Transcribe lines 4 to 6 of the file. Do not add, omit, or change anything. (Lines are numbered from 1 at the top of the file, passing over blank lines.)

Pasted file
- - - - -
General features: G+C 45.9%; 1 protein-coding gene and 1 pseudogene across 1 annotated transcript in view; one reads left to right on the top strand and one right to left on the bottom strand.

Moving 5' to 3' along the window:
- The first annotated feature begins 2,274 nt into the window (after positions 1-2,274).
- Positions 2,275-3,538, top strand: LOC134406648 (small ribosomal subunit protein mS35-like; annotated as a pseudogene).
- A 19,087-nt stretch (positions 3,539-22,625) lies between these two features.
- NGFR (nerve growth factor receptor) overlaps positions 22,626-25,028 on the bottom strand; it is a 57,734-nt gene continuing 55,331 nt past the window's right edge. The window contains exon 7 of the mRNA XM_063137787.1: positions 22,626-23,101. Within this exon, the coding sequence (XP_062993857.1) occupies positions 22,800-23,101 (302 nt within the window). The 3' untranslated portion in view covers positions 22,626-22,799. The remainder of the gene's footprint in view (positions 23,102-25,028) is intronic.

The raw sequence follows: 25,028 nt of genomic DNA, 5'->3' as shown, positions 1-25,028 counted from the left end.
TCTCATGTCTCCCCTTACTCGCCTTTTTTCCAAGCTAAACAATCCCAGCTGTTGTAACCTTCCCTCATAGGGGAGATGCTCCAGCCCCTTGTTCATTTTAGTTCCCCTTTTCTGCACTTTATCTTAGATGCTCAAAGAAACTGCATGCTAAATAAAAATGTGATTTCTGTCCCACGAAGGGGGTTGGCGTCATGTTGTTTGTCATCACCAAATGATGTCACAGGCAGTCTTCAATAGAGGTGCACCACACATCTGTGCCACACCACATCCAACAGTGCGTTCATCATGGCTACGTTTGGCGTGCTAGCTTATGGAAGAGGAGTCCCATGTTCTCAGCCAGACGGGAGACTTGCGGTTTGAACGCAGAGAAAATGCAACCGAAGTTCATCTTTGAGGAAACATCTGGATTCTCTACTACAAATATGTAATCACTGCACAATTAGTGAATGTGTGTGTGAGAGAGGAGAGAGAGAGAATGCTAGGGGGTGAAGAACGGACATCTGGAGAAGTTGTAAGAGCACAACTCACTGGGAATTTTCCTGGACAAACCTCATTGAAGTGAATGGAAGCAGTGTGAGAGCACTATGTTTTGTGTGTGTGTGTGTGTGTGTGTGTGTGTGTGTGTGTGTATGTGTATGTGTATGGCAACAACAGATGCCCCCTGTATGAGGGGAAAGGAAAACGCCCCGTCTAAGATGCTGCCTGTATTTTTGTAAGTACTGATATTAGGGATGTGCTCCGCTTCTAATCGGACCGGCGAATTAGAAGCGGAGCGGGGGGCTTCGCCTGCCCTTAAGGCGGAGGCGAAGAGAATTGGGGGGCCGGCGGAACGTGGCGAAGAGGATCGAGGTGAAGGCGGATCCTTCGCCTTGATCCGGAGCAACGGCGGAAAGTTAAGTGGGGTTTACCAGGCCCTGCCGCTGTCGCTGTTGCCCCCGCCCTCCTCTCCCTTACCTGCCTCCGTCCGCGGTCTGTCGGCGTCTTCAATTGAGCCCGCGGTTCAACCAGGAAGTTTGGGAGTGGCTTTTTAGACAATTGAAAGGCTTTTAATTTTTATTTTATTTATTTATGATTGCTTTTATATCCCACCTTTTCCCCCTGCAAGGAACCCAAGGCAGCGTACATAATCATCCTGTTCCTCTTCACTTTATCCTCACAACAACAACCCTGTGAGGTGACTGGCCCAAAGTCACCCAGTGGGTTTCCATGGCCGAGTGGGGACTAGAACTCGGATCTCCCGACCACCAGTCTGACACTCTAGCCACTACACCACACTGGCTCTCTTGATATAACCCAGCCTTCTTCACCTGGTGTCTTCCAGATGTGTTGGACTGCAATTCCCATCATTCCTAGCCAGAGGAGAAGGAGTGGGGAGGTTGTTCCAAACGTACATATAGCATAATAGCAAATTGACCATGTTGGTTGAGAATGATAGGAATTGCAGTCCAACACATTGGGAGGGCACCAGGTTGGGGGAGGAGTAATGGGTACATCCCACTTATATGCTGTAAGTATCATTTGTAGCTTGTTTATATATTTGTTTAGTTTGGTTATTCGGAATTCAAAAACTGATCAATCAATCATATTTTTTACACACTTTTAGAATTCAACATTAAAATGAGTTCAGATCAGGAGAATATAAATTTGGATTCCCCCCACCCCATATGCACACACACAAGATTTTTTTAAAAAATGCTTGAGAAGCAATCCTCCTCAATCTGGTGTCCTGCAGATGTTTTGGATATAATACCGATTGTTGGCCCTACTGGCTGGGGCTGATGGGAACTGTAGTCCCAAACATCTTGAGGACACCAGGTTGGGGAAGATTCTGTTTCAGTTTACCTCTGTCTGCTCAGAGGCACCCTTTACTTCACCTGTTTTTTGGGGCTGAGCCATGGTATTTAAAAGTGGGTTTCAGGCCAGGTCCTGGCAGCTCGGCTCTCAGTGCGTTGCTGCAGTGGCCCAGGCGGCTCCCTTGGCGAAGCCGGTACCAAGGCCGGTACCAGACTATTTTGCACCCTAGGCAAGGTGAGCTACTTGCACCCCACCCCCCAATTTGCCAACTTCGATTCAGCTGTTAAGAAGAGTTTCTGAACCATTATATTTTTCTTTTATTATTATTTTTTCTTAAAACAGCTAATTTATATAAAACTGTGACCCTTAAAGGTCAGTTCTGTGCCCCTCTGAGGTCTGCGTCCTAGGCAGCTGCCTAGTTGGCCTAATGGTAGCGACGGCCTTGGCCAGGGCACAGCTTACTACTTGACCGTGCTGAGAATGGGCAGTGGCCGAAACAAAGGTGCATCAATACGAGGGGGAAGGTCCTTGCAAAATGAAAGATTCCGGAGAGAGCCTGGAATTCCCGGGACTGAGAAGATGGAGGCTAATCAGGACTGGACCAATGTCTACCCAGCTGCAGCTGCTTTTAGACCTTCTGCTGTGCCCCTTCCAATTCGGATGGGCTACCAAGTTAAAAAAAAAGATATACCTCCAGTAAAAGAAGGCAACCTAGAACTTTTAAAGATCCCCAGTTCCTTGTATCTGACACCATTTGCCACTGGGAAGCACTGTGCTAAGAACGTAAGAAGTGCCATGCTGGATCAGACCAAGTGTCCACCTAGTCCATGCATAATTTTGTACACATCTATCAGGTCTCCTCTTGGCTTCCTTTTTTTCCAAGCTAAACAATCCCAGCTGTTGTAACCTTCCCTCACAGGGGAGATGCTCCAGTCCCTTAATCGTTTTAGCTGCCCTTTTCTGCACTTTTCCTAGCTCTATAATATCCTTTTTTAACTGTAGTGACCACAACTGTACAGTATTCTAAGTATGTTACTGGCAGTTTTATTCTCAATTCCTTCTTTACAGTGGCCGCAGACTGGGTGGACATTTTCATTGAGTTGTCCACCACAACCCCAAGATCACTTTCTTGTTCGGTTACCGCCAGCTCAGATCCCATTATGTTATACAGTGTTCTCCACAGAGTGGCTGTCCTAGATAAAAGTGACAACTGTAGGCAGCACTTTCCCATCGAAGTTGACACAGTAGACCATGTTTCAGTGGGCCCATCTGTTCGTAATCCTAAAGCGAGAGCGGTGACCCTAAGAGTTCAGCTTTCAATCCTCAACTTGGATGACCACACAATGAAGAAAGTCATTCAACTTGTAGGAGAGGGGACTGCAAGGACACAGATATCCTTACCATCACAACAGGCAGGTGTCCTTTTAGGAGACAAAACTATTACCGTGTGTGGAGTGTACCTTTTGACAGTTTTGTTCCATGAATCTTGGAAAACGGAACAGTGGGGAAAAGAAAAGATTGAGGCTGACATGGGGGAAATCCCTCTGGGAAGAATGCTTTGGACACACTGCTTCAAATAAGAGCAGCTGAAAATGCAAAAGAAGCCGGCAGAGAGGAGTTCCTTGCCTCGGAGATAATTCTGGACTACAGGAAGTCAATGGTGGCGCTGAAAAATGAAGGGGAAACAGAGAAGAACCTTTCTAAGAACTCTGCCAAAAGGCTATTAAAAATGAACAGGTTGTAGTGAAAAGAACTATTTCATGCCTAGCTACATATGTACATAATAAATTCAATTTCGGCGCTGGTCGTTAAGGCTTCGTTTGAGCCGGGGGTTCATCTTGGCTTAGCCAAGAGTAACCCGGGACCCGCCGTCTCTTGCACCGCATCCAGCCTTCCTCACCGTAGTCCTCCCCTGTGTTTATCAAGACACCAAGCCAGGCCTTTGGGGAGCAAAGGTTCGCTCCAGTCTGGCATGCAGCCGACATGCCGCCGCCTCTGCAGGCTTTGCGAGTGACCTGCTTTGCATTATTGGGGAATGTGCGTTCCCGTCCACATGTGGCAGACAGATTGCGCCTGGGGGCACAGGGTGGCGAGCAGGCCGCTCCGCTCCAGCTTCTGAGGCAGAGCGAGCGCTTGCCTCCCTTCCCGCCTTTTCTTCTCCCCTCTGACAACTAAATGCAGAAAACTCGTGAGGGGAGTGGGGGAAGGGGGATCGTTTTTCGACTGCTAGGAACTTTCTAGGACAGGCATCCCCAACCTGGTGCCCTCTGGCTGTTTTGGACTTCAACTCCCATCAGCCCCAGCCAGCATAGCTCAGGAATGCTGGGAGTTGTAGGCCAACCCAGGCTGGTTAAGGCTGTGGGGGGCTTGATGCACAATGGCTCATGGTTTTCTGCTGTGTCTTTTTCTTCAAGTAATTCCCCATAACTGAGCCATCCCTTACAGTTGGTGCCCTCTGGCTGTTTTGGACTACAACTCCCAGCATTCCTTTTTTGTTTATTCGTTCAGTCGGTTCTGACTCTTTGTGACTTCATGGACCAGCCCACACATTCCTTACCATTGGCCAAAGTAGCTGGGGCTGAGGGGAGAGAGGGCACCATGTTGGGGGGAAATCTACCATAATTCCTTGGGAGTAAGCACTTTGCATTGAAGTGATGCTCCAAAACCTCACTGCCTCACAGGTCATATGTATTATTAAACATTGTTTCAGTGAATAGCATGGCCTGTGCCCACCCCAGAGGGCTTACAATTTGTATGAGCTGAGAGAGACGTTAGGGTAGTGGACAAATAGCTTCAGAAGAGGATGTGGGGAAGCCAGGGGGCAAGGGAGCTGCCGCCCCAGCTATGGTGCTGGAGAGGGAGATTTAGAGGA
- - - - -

- Positions 2,275-3,538, top strand: LOC134406648 (small ribosomal subunit protein mS35-like; annotated as a pseudogene).
- A 19,087-nt stretch (positions 3,539-22,625) lies between these two features.
- NGFR (nerve growth factor receptor) overlaps positions 22,626-25,028 on the bottom strand; it is a 57,734-nt gene continuing 55,331 nt past the window's right edge. The window contains exon 7 of the mRNA XM_063137787.1: positions 22,626-23,101. Within this exon, the coding sequence (XP_062993857.1) occupies positions 22,800-23,101 (302 nt within the window). The 3' untranslated portion in view covers positions 22,626-22,799. The remainder of the gene's footprint in view (positions 23,102-25,028) is intronic.